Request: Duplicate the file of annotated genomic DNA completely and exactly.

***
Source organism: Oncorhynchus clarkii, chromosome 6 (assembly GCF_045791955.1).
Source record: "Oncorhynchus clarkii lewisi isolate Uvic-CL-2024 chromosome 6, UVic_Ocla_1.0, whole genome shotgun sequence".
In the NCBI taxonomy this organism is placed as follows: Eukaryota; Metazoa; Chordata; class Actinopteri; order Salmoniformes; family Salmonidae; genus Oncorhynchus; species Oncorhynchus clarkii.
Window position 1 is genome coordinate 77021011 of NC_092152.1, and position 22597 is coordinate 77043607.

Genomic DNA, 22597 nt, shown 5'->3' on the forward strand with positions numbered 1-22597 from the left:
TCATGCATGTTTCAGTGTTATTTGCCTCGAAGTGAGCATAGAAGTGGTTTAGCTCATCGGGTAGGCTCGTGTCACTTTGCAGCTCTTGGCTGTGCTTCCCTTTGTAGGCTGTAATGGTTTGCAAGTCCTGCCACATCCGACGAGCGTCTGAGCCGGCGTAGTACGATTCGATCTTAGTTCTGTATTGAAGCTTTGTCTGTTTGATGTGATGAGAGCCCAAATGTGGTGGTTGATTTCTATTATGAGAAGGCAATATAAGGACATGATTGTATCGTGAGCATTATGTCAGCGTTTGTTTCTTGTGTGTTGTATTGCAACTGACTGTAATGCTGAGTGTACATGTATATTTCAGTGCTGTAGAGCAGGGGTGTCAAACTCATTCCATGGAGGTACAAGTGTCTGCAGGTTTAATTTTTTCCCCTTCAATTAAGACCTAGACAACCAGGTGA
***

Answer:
Source organism: Oncorhynchus clarkii, chromosome 6 (assembly GCF_045791955.1).
Source record: "Oncorhynchus clarkii lewisi isolate Uvic-CL-2024 chromosome 6, UVic_Ocla_1.0, whole genome shotgun sequence".
In the NCBI taxonomy this organism is placed as follows: Eukaryota; Metazoa; Chordata; class Actinopteri; order Salmoniformes; family Salmonidae; genus Oncorhynchus; species Oncorhynchus clarkii.
Window position 1 is genome coordinate 77021011 of NC_092152.1, and position 22597 is coordinate 77043607.

Genomic DNA, 22597 nt, shown 5'->3' on the forward strand with positions numbered 1-22597 from the left:
TCATGCATGTTTCAGTGTTATTTGCCTCGAAGTGAGCATAGAAGTGGTTTAGCTCATCGGGTAGGCTCGTGTCACTTTGCAGCTCTTGGCTGTGCTTCCCTTTGTAGGCTGTAATGGTTTGCAAGTCCTGCCACATCCGACGAGCGTCTGAGCCGGCGTAGTACGATTCGATCTTAGTTCTGTATTGAAGCTTTGTCTGTTTGATGTGATGAGAGCCCAAATGTGGTGGTTGATTTCTATTATGAGAAGGCAATATAAGGACATGATTGTATCGTGAGCATTATGTCAGCGTTTGTTTCTTGTGTGTTGTATTGCAACTGACTGTAATGCTGAGTGTACATGTATATTTCAGTGCTGTAGAGCAGGGGTGTCAAACTCATTCCATGGAGGTACAAGTGTCTGCAGGTTTAATTTTTTCCCCTTCAATTAAGACCTAGACAACCAGGTGA